AsianScientist (Jan. 12, 2017) – The mere presence of a mobile phone made undergraduate students more distracted, even when the phone was not their own. These findings, by researchers from Hokkaido University, have been published in Japanese Psychological Research.
Although most are aware of the dangers of using mobile phones while walking or driving, how the presence of such devices affects cognitive functioning is not well studied. In the present study, Associate Professor Jun-ichiro Kawahara and Mr. Motohiro Ito of Chukyo University measured the effect of mobile phones on the ability to pay attention in 40 undergraduate students.
The participants were split into two groups: a mobile phone group and a control conditions group. For the former, the researchers placed a mobile phone (that did not belong to the participant being tested) next to a computer monitor, asked the participant to search for a target character among other characters that appeared on the monitor screen, and then measured the time it took to search for the target character.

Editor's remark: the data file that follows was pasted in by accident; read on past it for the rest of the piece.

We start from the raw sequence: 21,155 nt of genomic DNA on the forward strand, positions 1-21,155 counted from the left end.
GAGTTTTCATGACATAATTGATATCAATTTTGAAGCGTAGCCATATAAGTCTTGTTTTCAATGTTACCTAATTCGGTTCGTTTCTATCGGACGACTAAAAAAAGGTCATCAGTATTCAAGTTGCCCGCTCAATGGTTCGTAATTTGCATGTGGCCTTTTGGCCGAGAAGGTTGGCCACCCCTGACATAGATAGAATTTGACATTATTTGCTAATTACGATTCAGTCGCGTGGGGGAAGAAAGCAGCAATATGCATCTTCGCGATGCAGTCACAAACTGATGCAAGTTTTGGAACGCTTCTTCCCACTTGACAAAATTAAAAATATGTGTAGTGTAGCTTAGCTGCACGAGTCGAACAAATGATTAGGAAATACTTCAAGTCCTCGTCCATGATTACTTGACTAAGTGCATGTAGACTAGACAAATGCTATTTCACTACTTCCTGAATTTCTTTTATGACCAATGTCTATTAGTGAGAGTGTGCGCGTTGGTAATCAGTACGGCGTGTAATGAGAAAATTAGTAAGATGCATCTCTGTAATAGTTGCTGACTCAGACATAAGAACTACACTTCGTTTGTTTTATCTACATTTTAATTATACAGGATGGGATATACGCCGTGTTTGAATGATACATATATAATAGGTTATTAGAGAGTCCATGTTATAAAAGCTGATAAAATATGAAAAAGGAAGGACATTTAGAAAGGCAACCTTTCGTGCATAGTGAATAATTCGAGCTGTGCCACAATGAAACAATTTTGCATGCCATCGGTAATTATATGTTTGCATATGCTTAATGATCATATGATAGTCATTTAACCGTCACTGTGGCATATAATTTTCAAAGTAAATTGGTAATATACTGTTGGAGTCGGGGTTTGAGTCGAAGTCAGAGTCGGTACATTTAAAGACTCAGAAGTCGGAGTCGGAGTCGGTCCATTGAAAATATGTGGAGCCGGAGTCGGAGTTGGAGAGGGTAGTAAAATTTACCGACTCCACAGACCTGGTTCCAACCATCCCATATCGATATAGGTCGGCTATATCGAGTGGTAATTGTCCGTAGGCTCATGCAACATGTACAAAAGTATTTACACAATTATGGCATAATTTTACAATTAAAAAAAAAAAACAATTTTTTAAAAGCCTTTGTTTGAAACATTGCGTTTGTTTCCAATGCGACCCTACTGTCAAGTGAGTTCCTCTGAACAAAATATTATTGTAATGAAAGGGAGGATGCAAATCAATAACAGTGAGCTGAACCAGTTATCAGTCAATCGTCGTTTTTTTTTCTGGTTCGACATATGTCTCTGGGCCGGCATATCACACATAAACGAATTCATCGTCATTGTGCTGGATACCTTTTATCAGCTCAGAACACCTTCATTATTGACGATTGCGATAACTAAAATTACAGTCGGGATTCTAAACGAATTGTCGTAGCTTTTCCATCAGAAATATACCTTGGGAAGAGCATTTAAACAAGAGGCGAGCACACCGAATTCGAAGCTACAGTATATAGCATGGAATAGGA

For the control group, a memo pad of the same size as the phone was placed by the monitor, and the same experiment was conducted. Thereafter, participants were asked about how frequently they use and how attached they are to the internet.
The researchers found that participants next to a mobile phone took longer to find the target character than the control group, indicating that they were automatically distracted by the presence of the phone which impaired their cognitive performance. This effect was more pronounced in people who infrequently use the internet.
Interestingly, they found that heavy internet users were not distracted by the phone and instead were quicker to notice the target when it appeared on the side of the monitor where the mobile phone was placed. These results suggest that the influence of a mobile phone on the subject’s cognitive performance differed depending on the degree of their internet usage.
The researchers hypothesize that people are automatically drawn to the presence of a mobile phone, and there are individual differences in how one attempts to ignore it.
“The mere presence of a mobile phone was a distraction among infrequent internet users. However, among frequent internet users, the device might have served as a spatial cue from which their visual system starts searching the target,” said Kawahara.
The article can be found at: Ito & Kawahara (2016) Effect of the Presence of a Mobile Phone during a Spatial Visual Search.
Source: Hokkaido University; Photo: Pixabay.
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